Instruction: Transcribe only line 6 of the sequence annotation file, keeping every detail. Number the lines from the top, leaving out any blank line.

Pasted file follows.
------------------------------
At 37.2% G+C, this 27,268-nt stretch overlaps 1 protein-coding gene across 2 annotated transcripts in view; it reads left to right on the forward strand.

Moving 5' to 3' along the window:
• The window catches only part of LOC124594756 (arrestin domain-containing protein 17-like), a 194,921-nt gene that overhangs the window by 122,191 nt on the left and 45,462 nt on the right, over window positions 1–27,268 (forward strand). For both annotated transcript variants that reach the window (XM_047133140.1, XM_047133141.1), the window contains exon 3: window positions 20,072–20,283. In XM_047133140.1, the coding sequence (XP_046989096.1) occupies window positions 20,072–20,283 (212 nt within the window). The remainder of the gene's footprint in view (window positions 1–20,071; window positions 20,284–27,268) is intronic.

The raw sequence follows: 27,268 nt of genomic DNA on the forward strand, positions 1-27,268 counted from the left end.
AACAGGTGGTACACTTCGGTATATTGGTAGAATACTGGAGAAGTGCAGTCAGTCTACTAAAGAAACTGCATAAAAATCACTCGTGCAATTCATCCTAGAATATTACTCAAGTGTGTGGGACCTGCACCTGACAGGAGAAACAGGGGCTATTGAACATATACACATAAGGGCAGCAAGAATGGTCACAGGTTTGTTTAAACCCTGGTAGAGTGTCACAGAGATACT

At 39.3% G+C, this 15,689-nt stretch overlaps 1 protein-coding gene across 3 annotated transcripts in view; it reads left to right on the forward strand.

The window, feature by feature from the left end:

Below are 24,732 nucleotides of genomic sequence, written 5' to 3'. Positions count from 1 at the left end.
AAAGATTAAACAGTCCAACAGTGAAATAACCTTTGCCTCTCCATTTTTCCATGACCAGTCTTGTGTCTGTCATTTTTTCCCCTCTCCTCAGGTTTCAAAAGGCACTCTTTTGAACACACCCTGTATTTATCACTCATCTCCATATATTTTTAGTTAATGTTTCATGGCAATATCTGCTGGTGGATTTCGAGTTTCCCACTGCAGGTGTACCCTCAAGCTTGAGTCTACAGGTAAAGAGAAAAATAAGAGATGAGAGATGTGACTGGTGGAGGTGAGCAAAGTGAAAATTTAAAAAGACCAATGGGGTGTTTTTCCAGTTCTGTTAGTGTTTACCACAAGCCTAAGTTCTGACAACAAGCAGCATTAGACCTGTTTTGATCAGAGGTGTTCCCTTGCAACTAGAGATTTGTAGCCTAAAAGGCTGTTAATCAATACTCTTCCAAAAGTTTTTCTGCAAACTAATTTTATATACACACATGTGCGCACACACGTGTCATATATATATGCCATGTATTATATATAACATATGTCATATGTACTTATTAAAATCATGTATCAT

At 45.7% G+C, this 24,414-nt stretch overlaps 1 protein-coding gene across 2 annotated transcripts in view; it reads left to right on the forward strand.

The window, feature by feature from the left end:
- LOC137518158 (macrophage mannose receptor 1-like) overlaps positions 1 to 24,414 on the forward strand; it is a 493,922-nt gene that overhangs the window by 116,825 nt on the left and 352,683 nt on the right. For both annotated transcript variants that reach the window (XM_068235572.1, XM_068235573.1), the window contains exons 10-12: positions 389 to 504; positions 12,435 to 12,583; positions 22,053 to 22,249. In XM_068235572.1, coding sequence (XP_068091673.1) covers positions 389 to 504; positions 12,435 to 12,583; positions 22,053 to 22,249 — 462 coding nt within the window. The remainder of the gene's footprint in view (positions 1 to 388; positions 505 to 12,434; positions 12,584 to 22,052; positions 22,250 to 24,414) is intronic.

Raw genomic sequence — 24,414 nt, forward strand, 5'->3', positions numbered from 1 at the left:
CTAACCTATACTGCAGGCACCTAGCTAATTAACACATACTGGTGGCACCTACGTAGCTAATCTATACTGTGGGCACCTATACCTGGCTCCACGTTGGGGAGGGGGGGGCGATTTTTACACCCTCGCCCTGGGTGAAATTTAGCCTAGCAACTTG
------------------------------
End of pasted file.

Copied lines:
At 39.3% G+C, this 15,689-nt stretch overlaps 1 protein-coding gene across 3 annotated transcripts in view; it reads left to right on the forward strand.